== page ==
I wasn’t going to write anything today but I opened a book that I have featuring works from the American Folk Art Museum, one that I browse on a regular basis. The page I turned to is near the middle of the book, a page that I always seem to turn to when I open the book, showing a carved piece, Holy Family, that I just love. It is attributed to the 19th century woodcarver John Philip Yaeger, a German born craftsman who worked in the Baltimore area. I’m not religious in any traditional sense of the word but I thought this would be a fitting image to show today, which is Ash Wednesday on the Christian calendar.
There’s something irresistibleabout this carving, beyond the subject matter, that I just can’t put my finger on. The color of its patina is beautifully golden and warm. The lines are smooth and rhythmic. There’s a wonderful balance of fineness and roughness in the way the pieces of wood that make up the sculpture are put together. It has a modern feel yet seems old– a timeless quality. Everything about it has that sense of rightness that I have tried to describe here without much success in the past.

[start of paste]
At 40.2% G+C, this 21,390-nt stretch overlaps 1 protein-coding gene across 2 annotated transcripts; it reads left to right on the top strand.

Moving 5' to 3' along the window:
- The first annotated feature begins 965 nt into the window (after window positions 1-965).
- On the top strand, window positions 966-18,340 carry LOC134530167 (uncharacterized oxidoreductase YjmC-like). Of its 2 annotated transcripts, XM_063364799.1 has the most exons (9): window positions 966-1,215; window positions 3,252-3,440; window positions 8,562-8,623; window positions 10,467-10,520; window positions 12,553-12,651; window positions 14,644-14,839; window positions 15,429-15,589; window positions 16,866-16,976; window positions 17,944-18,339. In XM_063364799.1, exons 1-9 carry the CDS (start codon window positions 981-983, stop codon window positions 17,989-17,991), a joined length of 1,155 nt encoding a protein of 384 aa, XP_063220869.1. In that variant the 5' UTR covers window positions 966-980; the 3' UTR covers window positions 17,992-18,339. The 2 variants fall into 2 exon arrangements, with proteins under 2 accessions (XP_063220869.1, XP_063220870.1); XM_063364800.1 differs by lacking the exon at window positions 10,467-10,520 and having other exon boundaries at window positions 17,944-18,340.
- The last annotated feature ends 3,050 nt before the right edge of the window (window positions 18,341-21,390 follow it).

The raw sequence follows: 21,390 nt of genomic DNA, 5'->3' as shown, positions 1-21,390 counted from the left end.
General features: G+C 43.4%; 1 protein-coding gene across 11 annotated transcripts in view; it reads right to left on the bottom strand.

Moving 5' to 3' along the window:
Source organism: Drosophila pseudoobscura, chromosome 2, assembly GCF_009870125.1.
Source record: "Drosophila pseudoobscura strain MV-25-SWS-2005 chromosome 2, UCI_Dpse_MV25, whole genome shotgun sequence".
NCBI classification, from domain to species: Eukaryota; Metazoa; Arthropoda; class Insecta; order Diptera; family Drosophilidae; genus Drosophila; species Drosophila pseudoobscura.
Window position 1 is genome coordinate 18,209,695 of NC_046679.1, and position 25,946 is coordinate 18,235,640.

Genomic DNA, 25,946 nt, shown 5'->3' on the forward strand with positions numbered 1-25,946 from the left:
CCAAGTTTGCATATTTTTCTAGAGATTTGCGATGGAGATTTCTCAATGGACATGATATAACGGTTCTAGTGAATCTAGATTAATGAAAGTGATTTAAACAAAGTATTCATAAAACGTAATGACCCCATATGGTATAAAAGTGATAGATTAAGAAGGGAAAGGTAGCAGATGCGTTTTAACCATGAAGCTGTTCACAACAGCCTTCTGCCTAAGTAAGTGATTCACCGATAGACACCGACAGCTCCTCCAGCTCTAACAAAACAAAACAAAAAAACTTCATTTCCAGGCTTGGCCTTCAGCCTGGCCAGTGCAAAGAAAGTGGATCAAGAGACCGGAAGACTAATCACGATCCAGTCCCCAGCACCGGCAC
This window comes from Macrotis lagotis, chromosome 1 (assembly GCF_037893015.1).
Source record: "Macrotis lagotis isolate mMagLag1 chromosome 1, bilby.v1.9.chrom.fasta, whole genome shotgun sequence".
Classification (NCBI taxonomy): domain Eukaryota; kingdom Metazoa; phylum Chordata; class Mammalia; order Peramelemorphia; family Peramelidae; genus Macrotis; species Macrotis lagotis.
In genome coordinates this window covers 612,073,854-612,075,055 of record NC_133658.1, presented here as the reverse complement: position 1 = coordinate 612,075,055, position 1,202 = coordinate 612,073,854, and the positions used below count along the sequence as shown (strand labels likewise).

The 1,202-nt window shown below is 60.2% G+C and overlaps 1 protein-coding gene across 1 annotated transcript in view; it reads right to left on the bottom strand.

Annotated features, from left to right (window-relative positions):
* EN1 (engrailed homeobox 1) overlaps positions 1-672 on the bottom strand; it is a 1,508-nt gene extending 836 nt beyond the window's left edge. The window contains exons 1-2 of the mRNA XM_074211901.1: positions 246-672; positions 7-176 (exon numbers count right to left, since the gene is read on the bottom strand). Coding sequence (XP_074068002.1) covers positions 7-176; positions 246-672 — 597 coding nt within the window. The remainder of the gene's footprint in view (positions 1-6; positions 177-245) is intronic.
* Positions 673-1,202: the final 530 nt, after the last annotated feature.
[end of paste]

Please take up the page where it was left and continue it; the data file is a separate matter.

I also am intrigued but he damage on the left shoulder of the father. I don’t know if this is just a property of the wood after these many years but it looks like it may have been near a cat who saw this as a perfect scratching post. But even that doesn’t lessen the power of the piece. It fits right into the wholeness of it. Imperfectly perfect.